Fact 9: Port Phillip Bay located in Victoria, Australia has over 200 different types of seaweeds and is one of the most diverse seaweed locations in the world.

While seaweeds might be pretty stinky while decomposing on the shoreline, without them our oceans would be pretty dull and devoid of life.

The brown seaweed Hormosira banksii growing on the rocky intertidal shore.
The brown seaweed Hormosira banksii growing on the rocky intertidal shore.
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What the devil……?

Every venture into our amazing marine world provides me with an opportunity to learn something new and to interact one-on-one with some wonderful creatures.

During one dive in Port Phillip Bay, located in Victoria, Australia, the Southern Blue Devil’s iridescent blue colours immediately caught my eye.  Scientifically known as Paraplesiops meleagris, this beautiful fish is endemic to southern Australia. The Southern Blue Devil can only be found in the beautiful waters between Perth in Western Australia to Port Phillip Bay in Victoria to a depth of up to 45m.

The Southern Blue Devil loves to live under ledges and in crevices and caves. They are fiercely protective of their territory, especially during breeding season. My first encounter with the Southern Blue Devil was during breeding season. The male of this species can be a little aggressive if you get too close to their territory, especially if you have any blue colours on your SCUBA kit or wetsuit. My SCUBA mask at the time was made of clear perspex and rubber lined with bright blue rims around the eyes. Thinking I was a competitor for it’s territory, this male Southern Blue Devil told my SCUBA mask in no uncertain terms that it wasn’t welcome.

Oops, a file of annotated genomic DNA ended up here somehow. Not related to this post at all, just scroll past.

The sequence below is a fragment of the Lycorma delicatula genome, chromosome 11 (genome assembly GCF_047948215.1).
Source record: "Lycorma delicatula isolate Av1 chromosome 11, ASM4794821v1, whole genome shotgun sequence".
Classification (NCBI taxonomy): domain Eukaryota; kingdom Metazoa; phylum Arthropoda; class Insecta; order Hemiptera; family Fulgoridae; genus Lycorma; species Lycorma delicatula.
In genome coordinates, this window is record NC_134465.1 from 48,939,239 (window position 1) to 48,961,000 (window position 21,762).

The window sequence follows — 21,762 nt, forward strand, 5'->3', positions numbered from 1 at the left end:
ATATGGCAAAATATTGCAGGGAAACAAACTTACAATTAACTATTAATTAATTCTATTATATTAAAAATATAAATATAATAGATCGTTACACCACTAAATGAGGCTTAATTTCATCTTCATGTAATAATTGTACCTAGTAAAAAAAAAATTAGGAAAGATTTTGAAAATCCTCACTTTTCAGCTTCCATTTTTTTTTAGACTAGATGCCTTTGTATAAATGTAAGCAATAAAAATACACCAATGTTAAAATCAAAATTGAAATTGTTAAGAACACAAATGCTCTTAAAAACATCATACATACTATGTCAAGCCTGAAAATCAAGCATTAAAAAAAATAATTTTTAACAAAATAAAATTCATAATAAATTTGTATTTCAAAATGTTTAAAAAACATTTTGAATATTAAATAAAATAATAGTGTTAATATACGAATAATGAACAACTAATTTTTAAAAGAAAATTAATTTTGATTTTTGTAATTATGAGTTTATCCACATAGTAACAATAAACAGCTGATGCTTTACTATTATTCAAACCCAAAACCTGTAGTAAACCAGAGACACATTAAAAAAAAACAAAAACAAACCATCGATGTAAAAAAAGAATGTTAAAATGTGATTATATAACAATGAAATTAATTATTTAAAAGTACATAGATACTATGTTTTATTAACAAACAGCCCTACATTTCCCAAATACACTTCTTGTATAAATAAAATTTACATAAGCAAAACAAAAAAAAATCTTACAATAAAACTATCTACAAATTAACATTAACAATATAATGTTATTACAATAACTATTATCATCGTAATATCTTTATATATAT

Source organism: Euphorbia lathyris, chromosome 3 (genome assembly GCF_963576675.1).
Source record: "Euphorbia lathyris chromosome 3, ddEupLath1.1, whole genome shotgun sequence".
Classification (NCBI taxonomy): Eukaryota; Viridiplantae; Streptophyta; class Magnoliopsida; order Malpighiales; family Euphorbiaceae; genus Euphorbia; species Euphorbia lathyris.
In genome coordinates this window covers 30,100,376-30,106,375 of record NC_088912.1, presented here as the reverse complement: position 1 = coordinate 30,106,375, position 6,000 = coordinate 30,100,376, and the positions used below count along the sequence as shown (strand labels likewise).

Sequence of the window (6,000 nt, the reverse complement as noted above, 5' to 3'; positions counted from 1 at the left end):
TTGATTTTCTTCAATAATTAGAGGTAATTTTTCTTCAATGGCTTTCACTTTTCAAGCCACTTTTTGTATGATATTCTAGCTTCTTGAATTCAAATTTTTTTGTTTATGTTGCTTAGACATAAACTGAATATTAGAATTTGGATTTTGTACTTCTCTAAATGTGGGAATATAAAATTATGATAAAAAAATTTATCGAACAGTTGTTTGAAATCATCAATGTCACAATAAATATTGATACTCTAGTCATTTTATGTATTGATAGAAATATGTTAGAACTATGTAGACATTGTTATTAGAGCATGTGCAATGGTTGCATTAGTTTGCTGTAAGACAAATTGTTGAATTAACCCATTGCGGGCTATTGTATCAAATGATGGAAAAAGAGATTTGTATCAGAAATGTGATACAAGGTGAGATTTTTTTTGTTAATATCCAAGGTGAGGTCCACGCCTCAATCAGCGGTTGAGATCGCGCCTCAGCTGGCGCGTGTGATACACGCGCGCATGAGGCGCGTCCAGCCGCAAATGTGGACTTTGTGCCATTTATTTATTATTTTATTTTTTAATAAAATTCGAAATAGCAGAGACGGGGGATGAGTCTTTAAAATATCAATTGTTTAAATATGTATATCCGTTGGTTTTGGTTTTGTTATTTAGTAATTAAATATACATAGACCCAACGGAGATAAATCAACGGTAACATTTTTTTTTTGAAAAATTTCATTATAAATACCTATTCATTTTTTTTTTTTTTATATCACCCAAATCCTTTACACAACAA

Southern Blue Devil 1: Dalton Koss HQ SCUBA mask 0.

The Southern Blue Devil on the defensive mode due to my blue rimmed SCUBA mask coming across as a potential competitor.
The Southern Blue Devil on the defensive due to my blue rimmed SCUBA mask appearing to be a potential competitor.

Although quite a visually funny story, here are some other interesting facts about the Southern Blue Devil.

Fact 1. Similar to human finger prints, adult Southern Blue Devils can be individually identified and monitored due to their unique pattern of markings on the lower part of their gill cover.

Fact 2: Adult pairs will stay together during the breeding season, protecting their eggs that are usually laid on rock surfaces in narrow crevices.

Fact 3: The Southern Blue Devil is protected by law across Australia as they are endemic, that is, they are not found anywhere else in the world.

Fact 4: Known to be curious, the Southern Blue Devil will usually interact with SCUBA divers even during non-breeding season.

Fact 5: The Southern Blue Devil loves to eat small crustaceans, snails, worms and sometimes other small fishes.

If you ever have an opportunity to SCUBA across Australia’s southern oceans, look out for the Southern Blue Devil. In fact, it will probably find you first.

The Southern Blue Devil loves living in and around crevices, ledges and caves.
The Southern Blue Devil loves living in and around crevices, ledges and caves.